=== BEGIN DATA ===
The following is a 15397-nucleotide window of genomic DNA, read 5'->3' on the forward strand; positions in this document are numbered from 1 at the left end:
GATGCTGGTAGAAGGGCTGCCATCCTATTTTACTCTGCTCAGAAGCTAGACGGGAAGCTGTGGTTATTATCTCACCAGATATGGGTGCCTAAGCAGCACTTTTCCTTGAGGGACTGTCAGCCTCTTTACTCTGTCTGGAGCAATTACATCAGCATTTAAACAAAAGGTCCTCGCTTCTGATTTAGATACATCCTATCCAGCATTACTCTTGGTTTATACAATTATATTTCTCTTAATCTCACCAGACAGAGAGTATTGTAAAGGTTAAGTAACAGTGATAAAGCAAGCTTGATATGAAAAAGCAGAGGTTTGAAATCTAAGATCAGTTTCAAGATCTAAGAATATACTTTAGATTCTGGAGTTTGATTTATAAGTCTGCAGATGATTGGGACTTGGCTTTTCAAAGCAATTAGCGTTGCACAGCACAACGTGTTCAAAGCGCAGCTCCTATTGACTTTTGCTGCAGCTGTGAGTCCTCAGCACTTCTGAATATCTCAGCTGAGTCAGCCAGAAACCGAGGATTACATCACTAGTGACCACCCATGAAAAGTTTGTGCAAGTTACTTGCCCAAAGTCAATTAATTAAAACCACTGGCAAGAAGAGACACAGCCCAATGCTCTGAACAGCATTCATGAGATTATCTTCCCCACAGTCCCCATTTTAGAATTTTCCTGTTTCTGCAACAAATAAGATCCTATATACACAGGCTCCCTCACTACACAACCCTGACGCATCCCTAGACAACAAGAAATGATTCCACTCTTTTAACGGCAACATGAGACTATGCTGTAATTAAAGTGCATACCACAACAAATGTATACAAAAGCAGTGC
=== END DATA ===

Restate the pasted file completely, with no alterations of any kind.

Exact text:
The following is a 15397-nucleotide window of genomic DNA, read 5'->3' on the forward strand; positions in this document are numbered from 1 at the left end:
GATGCTGGTAGAAGGGCTGCCATCCTATTTTACTCTGCTCAGAAGCTAGACGGGAAGCTGTGGTTATTATCTCACCAGATATGGGTGCCTAAGCAGCACTTTTCCTTGAGGGACTGTCAGCCTCTTTACTCTGTCTGGAGCAATTACATCAGCATTTAAACAAAAGGTCCTCGCTTCTGATTTAGATACATCCTATCCAGCATTACTCTTGGTTTATACAATTATATTTCTCTTAATCTCACCAGACAGAGAGTATTGTAAAGGTTAAGTAACAGTGATAAAGCAAGCTTGATATGAAAAAGCAGAGGTTTGAAATCTAAGATCAGTTTCAAGATCTAAGAATATACTTTAGATTCTGGAGTTTGATTTATAAGTCTGCAGATGATTGGGACTTGGCTTTTCAAAGCAATTAGCGTTGCACAGCACAACGTGTTCAAAGCGCAGCTCCTATTGACTTTTGCTGCAGCTGTGAGTCCTCAGCACTTCTGAATATCTCAGCTGAGTCAGCCAGAAACCGAGGATTACATCACTAGTGACCACCCATGAAAAGTTTGTGCAAGTTACTTGCCCAAAGTCAATTAATTAAAACCACTGGCAAGAAGAGACACAGCCCAATGCTCTGAACAGCATTCATGAGATTATCTTCCCCACAGTCCCCATTTTAGAATTTTCCTGTTTCTGCAACAAATAAGATCCTATATACACAGGCTCCCTCACTACACAACCCTGACGCATCCCTAGACAACAAGAAATGATTCCACTCTTTTAACGGCAACATGAGACTATGCTGTAATTAAAGTGCATACCACAACAAATGTATACAAAAGCAGTGC